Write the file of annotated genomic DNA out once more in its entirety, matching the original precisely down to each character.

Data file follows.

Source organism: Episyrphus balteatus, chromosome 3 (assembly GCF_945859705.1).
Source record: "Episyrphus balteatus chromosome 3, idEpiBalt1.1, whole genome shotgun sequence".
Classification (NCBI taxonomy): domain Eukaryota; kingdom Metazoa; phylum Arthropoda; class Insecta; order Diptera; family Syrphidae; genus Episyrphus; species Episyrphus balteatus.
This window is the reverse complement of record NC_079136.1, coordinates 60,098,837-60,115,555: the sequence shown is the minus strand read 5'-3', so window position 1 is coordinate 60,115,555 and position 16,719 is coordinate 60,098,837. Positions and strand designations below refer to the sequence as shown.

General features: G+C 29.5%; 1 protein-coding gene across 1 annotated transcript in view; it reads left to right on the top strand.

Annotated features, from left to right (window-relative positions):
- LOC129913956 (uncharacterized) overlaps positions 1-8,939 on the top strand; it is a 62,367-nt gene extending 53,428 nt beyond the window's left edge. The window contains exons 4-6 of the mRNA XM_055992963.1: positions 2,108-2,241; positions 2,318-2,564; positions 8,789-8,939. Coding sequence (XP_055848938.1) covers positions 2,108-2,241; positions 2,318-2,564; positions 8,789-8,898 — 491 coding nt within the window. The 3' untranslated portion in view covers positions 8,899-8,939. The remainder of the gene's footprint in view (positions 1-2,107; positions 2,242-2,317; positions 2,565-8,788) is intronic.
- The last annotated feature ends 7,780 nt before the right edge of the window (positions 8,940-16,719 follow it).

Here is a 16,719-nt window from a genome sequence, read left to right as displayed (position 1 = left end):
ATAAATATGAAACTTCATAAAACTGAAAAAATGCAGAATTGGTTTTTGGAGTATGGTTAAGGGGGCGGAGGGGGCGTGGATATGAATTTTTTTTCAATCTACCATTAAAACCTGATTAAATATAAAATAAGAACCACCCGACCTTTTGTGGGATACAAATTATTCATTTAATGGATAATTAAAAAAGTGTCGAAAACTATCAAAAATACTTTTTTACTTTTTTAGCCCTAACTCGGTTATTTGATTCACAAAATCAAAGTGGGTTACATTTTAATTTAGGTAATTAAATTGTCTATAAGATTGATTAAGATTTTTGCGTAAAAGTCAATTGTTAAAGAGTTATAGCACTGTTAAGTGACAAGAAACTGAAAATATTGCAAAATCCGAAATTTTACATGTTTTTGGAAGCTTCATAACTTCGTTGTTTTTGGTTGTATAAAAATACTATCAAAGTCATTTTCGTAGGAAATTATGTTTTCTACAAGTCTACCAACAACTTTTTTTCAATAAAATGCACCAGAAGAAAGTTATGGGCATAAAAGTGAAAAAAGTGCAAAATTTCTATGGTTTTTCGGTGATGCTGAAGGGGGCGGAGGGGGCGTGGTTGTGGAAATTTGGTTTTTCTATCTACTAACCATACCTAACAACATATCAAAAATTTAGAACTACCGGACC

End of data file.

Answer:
Source organism: Episyrphus balteatus, chromosome 3 (assembly GCF_945859705.1).
Source record: "Episyrphus balteatus chromosome 3, idEpiBalt1.1, whole genome shotgun sequence".
Classification (NCBI taxonomy): domain Eukaryota; kingdom Metazoa; phylum Arthropoda; class Insecta; order Diptera; family Syrphidae; genus Episyrphus; species Episyrphus balteatus.
This window is the reverse complement of record NC_079136.1, coordinates 60,098,837-60,115,555: the sequence shown is the minus strand read 5'-3', so window position 1 is coordinate 60,115,555 and position 16,719 is coordinate 60,098,837. Positions and strand designations below refer to the sequence as shown.

General features: G+C 29.5%; 1 protein-coding gene across 1 annotated transcript in view; it reads left to right on the top strand.

Annotated features, from left to right (window-relative positions):
- LOC129913956 (uncharacterized) overlaps positions 1-8,939 on the top strand; it is a 62,367-nt gene extending 53,428 nt beyond the window's left edge. The window contains exons 4-6 of the mRNA XM_055992963.1: positions 2,108-2,241; positions 2,318-2,564; positions 8,789-8,939. Coding sequence (XP_055848938.1) covers positions 2,108-2,241; positions 2,318-2,564; positions 8,789-8,898 — 491 coding nt within the window. The 3' untranslated portion in view covers positions 8,899-8,939. The remainder of the gene's footprint in view (positions 1-2,107; positions 2,242-2,317; positions 2,565-8,788) is intronic.
- The last annotated feature ends 7,780 nt before the right edge of the window (positions 8,940-16,719 follow it).

Here is a 16,719-nt window from a genome sequence, read left to right as displayed (position 1 = left end):
ATAAATATGAAACTTCATAAAACTGAAAAAATGCAGAATTGGTTTTTGGAGTATGGTTAAGGGGGCGGAGGGGGCGTGGATATGAATTTTTTTTCAATCTACCATTAAAACCTGATTAAATATAAAATAAGAACCACCCGACCTTTTGTGGGATACAAATTATTCATTTAATGGATAATTAAAAAAGTGTCGAAAACTATCAAAAATACTTTTTTACTTTTTTAGCCCTAACTCGGTTATTTGATTCACAAAATCAAAGTGGGTTACATTTTAATTTAGGTAATTAAATTGTCTATAAGATTGATTAAGATTTTTGCGTAAAAGTCAATTGTTAAAGAGTTATAGCACTGTTAAGTGACAAGAAACTGAAAATATTGCAAAATCCGAAATTTTACATGTTTTTGGAAGCTTCATAACTTCGTTGTTTTTGGTTGTATAAAAATACTATCAAAGTCATTTTCGTAGGAAATTATGTTTTCTACAAGTCTACCAACAACTTTTTTTCAATAAAATGCACCAGAAGAAAGTTATGGGCATAAAAGTGAAAAAAGTGCAAAATTTCTATGGTTTTTCGGTGATGCTGAAGGGGGCGGAGGGGGCGTGGTTGTGGAAATTTGGTTTTTCTATCTACTAACCATACCTAACAACATATCAAAAATTTAGAACTACCGGACC